Photo by Brendan Wood, licensed under Creative Commons Attribution-ShareAlike 2.0.
Earlier this week the Michigan state government announced measures that will help low-income ratepayers deal with the imminent removal of certain protections utilities have been offering since the pandemic began in March. This move will mitigate at least some of the economic harm when, as CUB blogged about last month, a “backlog” of unpaid bills built up over this period of economic crisis becomes due.
Nearly 18,000 households that have accounts at least 90 days past due are receiving direct payments - with no application necessary – from the Michigan Department of Health and Human Services (MDHHS). The payments have already been automatically processed. That these payments flow right now is important because on June 12, utilities like DTE and Consumers Energy are lifting their moratoriums on the shutoff of service for non-payment. They initially put these moratoriums in place in March to help customers get through the pandemic.
The MDHHS action is notable for several reasons. First, the fact that it comes in the form of automatically processed payments is very helpful for households most in need. Some of these households may lack banking services, and having one less piece of paperwork to deal with is very welcome in the midst of a crisis.
Second, we are pleased the utilities are forgiving a portion of their customers’ debt, as CUB advocated in our comments. The payments are being issued in combination with a commitment by the utilities to waive 25% of the outstanding bills of the households receiving the payments. (Note: The payments only apply to customers of the three largest utilities in Michigan – DTE, Consumers Energy and SEMCO – so those companies are what we mean we say “the utilities.”) Over 17,900 households are receiving $7 million in direct payments, so that is an average of about $395 in assistance for each household. When the $2.3 million in bill waivers from the utilities is added, the amount of average assistance per household goes up to about $519.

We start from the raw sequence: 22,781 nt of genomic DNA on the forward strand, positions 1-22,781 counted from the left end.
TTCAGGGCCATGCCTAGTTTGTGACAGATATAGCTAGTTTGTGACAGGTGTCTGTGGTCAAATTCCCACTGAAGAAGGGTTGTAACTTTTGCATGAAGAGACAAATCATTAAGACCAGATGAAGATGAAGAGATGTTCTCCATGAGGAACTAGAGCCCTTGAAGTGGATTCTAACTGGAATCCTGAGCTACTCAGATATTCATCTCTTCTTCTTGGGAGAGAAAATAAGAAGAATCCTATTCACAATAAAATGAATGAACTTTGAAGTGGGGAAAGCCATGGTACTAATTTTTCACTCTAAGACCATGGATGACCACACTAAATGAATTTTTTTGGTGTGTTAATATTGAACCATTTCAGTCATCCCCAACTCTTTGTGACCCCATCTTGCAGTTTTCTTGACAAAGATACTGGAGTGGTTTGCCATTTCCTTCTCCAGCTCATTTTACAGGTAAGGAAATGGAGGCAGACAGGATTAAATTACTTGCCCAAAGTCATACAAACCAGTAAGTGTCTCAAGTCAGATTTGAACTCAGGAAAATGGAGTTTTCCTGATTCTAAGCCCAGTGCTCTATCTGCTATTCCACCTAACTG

But by no means is this assistance wiping the slate clean for customers in arrears. DTE reported at the end of May that there is over $58 million in debt owed by over 56,000 senior or low-income DTE customers who are 90 days or more in arrears, while in June Consumers Energy reported $6 million from nearly 24,000 customers in that same category.
The payments are made possible by $35.1 million in federal funds awarded to Michigan as part of the federal Coronavirus Aid, Relief and Economic Security (CARES) Act. This money is specifically for the Low Income Home Energy Assistance Program (LIHEAP), the primary source of money behind programs like State Emergency Relief and the Home Heating Credit. CUB will be monitoring how the state uses the remaining $28 million for State Emergency Relief programs for vulnerable households.